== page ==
The U.S. legal system last week made good on its promise to get stricter in compelling companies to produce electronically stored information as evidence in civil court cases. As of Dec. 1, companies and their IT departments must produce information earlier in the litigation process, and if they can't, they'd better be ready to explain why.
If you're not a fan of ambiguously worded legal documents, what follows is an executive summary of the amended Federal Rules of Civil Procedure.
You have to know what information your company is storing and where it's located. If you have a policy governing how long your company stores information before it's purged, be prepared to prove that policy was in effect and enforced before the court's request for information. And if you think it's going to be too difficult or expensive to find court-requested data, you'll need to prove it.
E-mail has been used as evidence in court cases for years; the amended rules also cover electronic documents, spreadsheets, image and sound files, and database info. The language is inclusive enough to cover any electronic media developed in the future. The amended rules explicitly state that requested information must be turned over within 120 days after a complaint has been served on a defendant. If this deadline isn't met, it's possible that electronic evidence could be ruled inadmissible. Or in the instance of a defendant sitting on potentially damaging evidence, courts can levy fines and other penalties.
HIGH AND LOW
The amended rules are to CIOs what Sarbanes-Oxley was to CFOs, says Riki Fujitani, a former attorney who's now president of IT service provider Hoike. While the rules apply to federal cases, state courts tend to follow the higher courts, he adds.
|Tips For Complying|
|Maintain a list of all servers that store both structured and unstructured data|
|Implement and enforce a policy that defines which types of files are retained and for how long|
|Develop a strategy for managing the storage needs of rapidly growing e-mail systems|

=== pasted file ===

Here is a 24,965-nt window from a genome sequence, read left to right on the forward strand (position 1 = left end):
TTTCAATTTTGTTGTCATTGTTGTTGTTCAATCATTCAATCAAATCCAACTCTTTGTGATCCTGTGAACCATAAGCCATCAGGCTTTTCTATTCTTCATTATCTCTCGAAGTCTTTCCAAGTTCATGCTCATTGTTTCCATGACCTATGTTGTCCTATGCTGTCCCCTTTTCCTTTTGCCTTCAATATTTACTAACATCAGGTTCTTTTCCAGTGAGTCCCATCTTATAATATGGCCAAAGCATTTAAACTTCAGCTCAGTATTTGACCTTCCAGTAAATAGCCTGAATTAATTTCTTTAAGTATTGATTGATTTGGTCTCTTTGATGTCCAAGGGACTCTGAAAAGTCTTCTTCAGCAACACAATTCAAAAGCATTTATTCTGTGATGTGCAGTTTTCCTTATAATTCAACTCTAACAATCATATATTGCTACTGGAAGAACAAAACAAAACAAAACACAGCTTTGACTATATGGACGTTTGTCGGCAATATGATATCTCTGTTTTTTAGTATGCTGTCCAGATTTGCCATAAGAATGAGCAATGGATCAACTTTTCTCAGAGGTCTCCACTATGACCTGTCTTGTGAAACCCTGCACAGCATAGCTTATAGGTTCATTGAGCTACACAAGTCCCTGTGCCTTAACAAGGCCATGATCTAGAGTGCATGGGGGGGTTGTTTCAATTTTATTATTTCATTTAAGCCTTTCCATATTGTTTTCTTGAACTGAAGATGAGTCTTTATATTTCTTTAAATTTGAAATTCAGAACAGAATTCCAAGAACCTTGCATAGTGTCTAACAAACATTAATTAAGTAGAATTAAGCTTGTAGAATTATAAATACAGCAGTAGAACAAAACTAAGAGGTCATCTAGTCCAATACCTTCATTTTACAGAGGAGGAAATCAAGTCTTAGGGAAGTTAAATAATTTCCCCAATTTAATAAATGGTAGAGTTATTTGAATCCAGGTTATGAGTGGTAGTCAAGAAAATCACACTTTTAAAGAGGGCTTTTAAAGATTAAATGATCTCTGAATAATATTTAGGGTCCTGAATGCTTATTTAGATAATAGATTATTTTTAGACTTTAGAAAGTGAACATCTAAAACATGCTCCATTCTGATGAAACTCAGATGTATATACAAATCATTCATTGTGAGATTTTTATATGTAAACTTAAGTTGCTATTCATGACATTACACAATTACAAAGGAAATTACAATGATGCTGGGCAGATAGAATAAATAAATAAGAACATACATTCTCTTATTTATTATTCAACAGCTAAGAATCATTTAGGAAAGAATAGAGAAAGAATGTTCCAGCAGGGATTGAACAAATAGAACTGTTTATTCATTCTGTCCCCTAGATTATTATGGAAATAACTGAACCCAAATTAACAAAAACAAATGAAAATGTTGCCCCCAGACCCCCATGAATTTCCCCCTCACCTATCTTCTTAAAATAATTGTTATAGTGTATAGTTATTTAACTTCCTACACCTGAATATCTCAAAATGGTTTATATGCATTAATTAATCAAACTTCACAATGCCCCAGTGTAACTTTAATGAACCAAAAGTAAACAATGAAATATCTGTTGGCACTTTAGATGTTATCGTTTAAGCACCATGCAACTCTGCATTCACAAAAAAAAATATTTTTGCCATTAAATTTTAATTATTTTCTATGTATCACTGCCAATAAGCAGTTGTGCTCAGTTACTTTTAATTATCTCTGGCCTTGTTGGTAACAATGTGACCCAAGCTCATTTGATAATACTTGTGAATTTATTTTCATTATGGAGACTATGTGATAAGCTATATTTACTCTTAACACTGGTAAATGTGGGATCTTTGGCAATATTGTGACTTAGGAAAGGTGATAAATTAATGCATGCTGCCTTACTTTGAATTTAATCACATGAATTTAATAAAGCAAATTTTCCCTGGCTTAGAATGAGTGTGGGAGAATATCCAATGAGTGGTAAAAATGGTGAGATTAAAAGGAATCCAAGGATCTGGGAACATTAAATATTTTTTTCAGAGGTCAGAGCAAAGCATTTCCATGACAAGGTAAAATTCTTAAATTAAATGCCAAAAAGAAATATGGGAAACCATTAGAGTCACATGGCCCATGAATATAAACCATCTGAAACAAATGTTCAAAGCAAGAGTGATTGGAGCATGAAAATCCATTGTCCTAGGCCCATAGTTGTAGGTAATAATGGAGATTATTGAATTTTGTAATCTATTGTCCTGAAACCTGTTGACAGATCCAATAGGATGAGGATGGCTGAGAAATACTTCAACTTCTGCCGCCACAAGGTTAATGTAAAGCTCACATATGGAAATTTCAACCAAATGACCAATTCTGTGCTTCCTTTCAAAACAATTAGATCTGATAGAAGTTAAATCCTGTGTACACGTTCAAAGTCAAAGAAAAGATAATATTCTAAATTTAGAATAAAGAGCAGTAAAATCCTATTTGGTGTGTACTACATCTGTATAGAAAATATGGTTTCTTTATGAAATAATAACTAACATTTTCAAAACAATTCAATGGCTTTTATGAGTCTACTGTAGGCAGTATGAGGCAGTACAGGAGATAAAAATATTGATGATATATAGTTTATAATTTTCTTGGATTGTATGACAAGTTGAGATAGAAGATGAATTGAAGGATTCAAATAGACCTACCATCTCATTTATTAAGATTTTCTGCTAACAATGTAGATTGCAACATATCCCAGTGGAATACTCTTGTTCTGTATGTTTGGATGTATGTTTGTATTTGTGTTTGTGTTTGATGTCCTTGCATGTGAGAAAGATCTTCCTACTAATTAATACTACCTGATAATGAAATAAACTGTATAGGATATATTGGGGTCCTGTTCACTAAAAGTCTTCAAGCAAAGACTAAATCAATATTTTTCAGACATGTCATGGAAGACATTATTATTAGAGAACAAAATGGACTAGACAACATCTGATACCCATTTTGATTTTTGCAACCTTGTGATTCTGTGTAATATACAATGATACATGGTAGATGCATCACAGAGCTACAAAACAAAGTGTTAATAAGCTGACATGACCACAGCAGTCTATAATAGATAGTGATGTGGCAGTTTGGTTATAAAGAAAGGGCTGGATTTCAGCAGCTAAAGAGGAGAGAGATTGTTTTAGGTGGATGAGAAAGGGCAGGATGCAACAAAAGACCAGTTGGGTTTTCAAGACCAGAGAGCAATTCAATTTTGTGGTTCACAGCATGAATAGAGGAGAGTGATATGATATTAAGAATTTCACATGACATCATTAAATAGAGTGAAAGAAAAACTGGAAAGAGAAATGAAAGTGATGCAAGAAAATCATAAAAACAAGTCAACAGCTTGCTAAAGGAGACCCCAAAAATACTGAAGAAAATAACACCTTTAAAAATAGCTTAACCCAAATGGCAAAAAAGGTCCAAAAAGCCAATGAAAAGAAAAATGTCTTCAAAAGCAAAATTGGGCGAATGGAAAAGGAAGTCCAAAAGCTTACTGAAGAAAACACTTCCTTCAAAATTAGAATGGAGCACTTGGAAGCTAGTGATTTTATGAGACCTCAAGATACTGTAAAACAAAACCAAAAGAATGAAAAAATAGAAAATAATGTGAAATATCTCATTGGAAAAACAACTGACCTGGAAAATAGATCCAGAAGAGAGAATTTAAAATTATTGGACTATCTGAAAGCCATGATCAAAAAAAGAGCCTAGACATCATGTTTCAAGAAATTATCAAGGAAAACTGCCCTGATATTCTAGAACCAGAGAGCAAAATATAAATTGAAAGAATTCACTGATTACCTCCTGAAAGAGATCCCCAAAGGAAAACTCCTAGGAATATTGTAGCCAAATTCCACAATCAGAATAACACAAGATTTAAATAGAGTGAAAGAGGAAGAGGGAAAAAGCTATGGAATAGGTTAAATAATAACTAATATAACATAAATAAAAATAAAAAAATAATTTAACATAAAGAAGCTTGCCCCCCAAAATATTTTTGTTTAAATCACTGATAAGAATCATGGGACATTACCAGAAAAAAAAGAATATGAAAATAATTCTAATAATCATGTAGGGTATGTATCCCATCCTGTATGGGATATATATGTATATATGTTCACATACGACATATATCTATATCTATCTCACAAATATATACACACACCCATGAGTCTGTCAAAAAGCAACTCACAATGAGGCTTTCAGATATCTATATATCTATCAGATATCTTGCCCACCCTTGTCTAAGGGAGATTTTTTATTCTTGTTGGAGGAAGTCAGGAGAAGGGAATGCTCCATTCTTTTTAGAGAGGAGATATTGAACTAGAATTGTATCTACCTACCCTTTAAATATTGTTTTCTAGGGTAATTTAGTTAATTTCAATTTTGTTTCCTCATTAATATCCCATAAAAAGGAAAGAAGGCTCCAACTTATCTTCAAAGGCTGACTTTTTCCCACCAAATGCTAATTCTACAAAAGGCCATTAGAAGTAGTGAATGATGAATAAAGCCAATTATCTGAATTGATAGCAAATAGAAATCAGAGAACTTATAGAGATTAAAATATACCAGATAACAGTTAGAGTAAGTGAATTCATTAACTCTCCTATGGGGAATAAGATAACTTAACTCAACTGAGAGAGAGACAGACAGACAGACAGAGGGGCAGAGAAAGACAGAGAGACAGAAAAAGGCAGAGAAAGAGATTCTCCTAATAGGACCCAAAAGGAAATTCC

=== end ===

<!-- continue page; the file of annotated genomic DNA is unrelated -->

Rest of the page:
|Add an archiving system to all e-mail servers|
|Train IT pros on their responsibilities under the amended rules|
|Data: Azaleos CTO Keith McCall|
Noticeably missing in the amended rules are guidelines that quantify what it means for data to be too time-consuming or expensive to produce. The courts prefer to let judges create case-based rules as such cases are tried.
The larger the company, the more likely it's already been subject to requests for electronic discovery. In a survey by Enterprise Strategy Group, 91% of 568 e-mail, database, and compliance pros at companies with more than 20,000 employees said their organizations had been issued a discovery request for e-mail last year.
One thing that's anything but ambiguous is the legal system's disdain for companies that intentionally destroy electronically stored information. Morgan Stanley in May paid $15 million to settle Securities and Exchange Commission charges that it destroyed more than 200,000 e-mails and failed to cooperate with SEC investigators looking into Wall Street business practices. As part of the probes, the SEC between 2000 and 2004 asked Morgan Stanley to hand over copies of e-mail it believed to be relevant, but "Morgan Stanley did not search diligently for backup tapes containing responsive e-mails until 2005," according to an SEC statement in May.
Electronically stored data is fast becoming more timely and relevant than paper evidence. While the amended rules give the courts the flexibility to determine accessible versus inaccessible data, don't expect much sympathy when judges suspect you may be withholding potentially important evidence. Paul Lewis, director of the data forensics practice of risk analysis firm Protiviti, testified in May 2005 before the rules committee: "If information exists in bits and bytes on a medium, it's accessible." You must look under every stone to find the truth, Lewis added, not just the stones in plain view.